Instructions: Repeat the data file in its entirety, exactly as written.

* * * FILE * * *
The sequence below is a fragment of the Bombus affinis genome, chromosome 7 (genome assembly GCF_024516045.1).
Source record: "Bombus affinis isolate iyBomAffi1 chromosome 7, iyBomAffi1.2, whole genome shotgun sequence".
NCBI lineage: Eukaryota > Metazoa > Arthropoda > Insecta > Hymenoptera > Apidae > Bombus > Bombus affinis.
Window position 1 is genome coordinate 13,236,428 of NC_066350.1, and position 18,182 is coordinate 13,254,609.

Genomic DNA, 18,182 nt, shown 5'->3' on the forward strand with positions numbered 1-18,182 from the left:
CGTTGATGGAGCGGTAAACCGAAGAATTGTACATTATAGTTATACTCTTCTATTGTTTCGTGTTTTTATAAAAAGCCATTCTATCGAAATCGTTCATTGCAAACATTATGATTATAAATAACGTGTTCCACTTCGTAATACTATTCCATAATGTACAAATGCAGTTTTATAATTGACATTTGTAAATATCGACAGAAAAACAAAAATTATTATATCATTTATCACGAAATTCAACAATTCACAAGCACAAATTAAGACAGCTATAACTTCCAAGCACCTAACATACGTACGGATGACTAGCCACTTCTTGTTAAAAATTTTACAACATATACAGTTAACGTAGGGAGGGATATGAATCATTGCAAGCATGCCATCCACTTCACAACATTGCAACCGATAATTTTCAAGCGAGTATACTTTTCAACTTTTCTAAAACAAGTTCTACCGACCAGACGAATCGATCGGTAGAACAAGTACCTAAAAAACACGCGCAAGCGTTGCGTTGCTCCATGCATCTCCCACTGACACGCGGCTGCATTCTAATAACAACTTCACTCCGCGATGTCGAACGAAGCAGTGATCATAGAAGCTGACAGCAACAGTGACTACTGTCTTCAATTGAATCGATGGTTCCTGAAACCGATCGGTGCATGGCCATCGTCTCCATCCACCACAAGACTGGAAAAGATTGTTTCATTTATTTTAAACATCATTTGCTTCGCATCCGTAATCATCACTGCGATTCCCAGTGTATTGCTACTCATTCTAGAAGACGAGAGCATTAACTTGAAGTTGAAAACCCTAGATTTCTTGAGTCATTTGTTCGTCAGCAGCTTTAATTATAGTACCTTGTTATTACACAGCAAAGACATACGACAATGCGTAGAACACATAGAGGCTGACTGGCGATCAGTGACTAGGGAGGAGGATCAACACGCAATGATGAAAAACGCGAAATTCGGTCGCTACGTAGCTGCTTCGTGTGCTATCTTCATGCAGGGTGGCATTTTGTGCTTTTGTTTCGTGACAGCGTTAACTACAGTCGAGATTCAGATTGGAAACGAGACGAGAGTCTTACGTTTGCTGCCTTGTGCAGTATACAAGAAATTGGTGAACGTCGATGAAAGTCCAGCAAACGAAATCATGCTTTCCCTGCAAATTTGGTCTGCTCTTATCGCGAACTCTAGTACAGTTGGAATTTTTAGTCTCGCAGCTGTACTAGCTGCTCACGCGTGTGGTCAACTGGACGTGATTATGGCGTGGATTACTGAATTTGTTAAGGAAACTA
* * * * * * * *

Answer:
The sequence below is a fragment of the Bombus affinis genome, chromosome 7 (genome assembly GCF_024516045.1).
Source record: "Bombus affinis isolate iyBomAffi1 chromosome 7, iyBomAffi1.2, whole genome shotgun sequence".
NCBI lineage: Eukaryota > Metazoa > Arthropoda > Insecta > Hymenoptera > Apidae > Bombus > Bombus affinis.
Window position 1 is genome coordinate 13,236,428 of NC_066350.1, and position 18,182 is coordinate 13,254,609.

Genomic DNA, 18,182 nt, shown 5'->3' on the forward strand with positions numbered 1-18,182 from the left:
CGTTGATGGAGCGGTAAACCGAAGAATTGTACATTATAGTTATACTCTTCTATTGTTTCGTGTTTTTATAAAAAGCCATTCTATCGAAATCGTTCATTGCAAACATTATGATTATAAATAACGTGTTCCACTTCGTAATACTATTCCATAATGTACAAATGCAGTTTTATAATTGACATTTGTAAATATCGACAGAAAAACAAAAATTATTATATCATTTATCACGAAATTCAACAATTCACAAGCACAAATTAAGACAGCTATAACTTCCAAGCACCTAACATACGTACGGATGACTAGCCACTTCTTGTTAAAAATTTTACAACATATACAGTTAACGTAGGGAGGGATATGAATCATTGCAAGCATGCCATCCACTTCACAACATTGCAACCGATAATTTTCAAGCGAGTATACTTTTCAACTTTTCTAAAACAAGTTCTACCGACCAGACGAATCGATCGGTAGAACAAGTACCTAAAAAACACGCGCAAGCGTTGCGTTGCTCCATGCATCTCCCACTGACACGCGGCTGCATTCTAATAACAACTTCACTCCGCGATGTCGAACGAAGCAGTGATCATAGAAGCTGACAGCAACAGTGACTACTGTCTTCAATTGAATCGATGGTTCCTGAAACCGATCGGTGCATGGCCATCGTCTCCATCCACCACAAGACTGGAAAAGATTGTTTCATTTATTTTAAACATCATTTGCTTCGCATCCGTAATCATCACTGCGATTCCCAGTGTATTGCTACTCATTCTAGAAGACGAGAGCATTAACTTGAAGTTGAAAACCCTAGATTTCTTGAGTCATTTGTTCGTCAGCAGCTTTAATTATAGTACCTTGTTATTACACAGCAAAGACATACGACAATGCGTAGAACACATAGAGGCTGACTGGCGATCAGTGACTAGGGAGGAGGATCAACACGCAATGATGAAAAACGCGAAATTCGGTCGCTACGTAGCTGCTTCGTGTGCTATCTTCATGCAGGGTGGCATTTTGTGCTTTTGTTTCGTGACAGCGTTAACTACAGTCGAGATTCAGATTGGAAACGAGACGAGAGTCTTACGTTTGCTGCCTTGTGCAGTATACAAGAAATTGGTGAACGTCGATGAAAGTCCAGCAAACGAAATCATGCTTTCCCTGCAAATTTGGTCTGCTCTTATCGCGAACTCTAGTACAGTTGGAATTTTTAGTCTCGCAGCTGTACTAGCTGCTCACGCGTGTGGTCAACTGGACGTGATTATGGCGTGGATTACTGAATTTGTTAAGGAAACTA